ST. LOUIS (AP) -- Voters in St. Louis and Kansas City, Mo., will decide Tuesday whether the benefit of huge tax savings outweighs the potential detriment that losing the revenue could have in their cities.
Missouri's two largest cities will learn the fate of their 1 percent earnings taxes. The tax creates about $140 million annually for St. Louis, a third of the city's revenue, and about $200 million in Kansas City, roughly two-fifths of its budget.
Under a proposition approved by Missouri voters in November, both cities are now required to hold renewal votes on the tax every five years.
Opponents argue that the tax keeps business and residents away from the cities, and they believe the cities should find other ways to fund services.
St. Louis Mayor Francis Slay said he believes residents understand the importance of the tax and a majority of them support it, but whether they'll turn out to vote is another question. Spring elections typically draw low voter turnout.
Supporters in both cities worry that that earnings tax opponents will be motivated to vote, while those sympathetic to the tax may be complacent and stay home.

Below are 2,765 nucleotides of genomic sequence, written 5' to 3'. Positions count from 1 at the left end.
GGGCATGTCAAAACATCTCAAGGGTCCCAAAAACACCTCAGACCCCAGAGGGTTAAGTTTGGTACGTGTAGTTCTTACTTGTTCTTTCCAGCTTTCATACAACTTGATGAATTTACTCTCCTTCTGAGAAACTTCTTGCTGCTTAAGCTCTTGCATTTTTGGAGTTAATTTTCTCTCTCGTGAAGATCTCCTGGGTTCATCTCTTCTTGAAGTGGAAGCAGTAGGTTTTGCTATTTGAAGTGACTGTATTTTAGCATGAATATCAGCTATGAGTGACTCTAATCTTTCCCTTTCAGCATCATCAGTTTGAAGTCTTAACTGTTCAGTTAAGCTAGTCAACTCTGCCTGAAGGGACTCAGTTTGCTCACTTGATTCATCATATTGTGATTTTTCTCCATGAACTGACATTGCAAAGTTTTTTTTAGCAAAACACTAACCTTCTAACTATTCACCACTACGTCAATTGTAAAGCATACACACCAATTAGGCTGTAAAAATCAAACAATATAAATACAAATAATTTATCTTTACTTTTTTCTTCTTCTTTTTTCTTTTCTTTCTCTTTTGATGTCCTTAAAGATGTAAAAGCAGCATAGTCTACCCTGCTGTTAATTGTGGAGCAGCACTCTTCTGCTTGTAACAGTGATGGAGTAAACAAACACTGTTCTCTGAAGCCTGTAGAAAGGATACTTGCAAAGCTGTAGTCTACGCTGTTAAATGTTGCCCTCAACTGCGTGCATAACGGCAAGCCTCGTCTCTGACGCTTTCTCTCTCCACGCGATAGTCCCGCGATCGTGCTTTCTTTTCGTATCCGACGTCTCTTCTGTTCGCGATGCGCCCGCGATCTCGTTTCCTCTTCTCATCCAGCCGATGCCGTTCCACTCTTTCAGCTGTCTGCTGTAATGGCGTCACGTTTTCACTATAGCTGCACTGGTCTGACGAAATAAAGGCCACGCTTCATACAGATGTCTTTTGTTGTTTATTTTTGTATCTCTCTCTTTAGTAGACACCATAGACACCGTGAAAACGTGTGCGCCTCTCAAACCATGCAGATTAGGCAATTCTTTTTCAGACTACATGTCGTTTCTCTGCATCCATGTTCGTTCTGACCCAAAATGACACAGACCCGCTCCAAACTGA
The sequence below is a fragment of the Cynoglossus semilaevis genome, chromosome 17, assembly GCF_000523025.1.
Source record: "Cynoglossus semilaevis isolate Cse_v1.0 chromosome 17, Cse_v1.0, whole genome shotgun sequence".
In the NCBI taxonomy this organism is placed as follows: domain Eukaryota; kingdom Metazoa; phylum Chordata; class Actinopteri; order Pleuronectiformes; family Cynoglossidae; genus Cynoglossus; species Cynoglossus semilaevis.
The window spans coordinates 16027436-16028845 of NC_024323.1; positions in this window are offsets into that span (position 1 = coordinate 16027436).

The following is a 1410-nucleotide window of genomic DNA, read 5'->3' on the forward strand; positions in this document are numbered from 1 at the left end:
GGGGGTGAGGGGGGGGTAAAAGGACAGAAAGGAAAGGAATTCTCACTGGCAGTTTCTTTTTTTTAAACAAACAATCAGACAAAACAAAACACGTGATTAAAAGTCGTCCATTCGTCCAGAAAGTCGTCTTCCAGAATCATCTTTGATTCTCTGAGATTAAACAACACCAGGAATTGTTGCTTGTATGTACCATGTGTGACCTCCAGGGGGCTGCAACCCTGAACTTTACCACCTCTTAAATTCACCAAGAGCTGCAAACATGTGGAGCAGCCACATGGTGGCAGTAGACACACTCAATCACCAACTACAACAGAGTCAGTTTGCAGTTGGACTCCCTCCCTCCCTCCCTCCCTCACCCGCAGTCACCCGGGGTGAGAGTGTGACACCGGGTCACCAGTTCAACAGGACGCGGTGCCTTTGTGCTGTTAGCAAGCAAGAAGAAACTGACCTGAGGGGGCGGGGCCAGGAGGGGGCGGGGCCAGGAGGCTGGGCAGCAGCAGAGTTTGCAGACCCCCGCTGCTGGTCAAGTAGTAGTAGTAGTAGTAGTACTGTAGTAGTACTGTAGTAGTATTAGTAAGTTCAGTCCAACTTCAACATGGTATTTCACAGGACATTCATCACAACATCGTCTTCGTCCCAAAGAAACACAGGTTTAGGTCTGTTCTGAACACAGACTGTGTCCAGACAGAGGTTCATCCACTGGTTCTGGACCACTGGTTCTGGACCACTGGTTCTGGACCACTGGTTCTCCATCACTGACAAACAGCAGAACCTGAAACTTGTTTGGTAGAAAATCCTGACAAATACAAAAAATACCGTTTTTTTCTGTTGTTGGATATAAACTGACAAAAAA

The Save Kansas City Committee is spending about $1.1 million on television and radio ads and a door-to-door effort supporting the tax, spokesman Steve Glorioso said. In St. Louis, earnings tax supporters have spent about $650,000, focusing on telephone, mailings and door-to-door efforts aimed at the city's 40,000 households where voters who typically turn out in April live.
A Kansas City opposition group called Freedom PAC, funded largely by a conservative nonprofit called American Democracy Alliance, raised about $376,000 for anti-tax marketing and ads, spokesman Jason Klindt said. There is no organized opposition in St. Louis.
The two cities are among roughly two dozen around the country with similar earnings taxes, though some cities tax at a much higher rate. The median income in both St. Louis and Kansas City is around $30,000, meaning the typical resident pays about $300 a year for the tax.
People who don't live in the cities but work there also pay the tax, but have no vote in the election.
(Copyright 2011 by The Associated Press. All Rights Reserved.)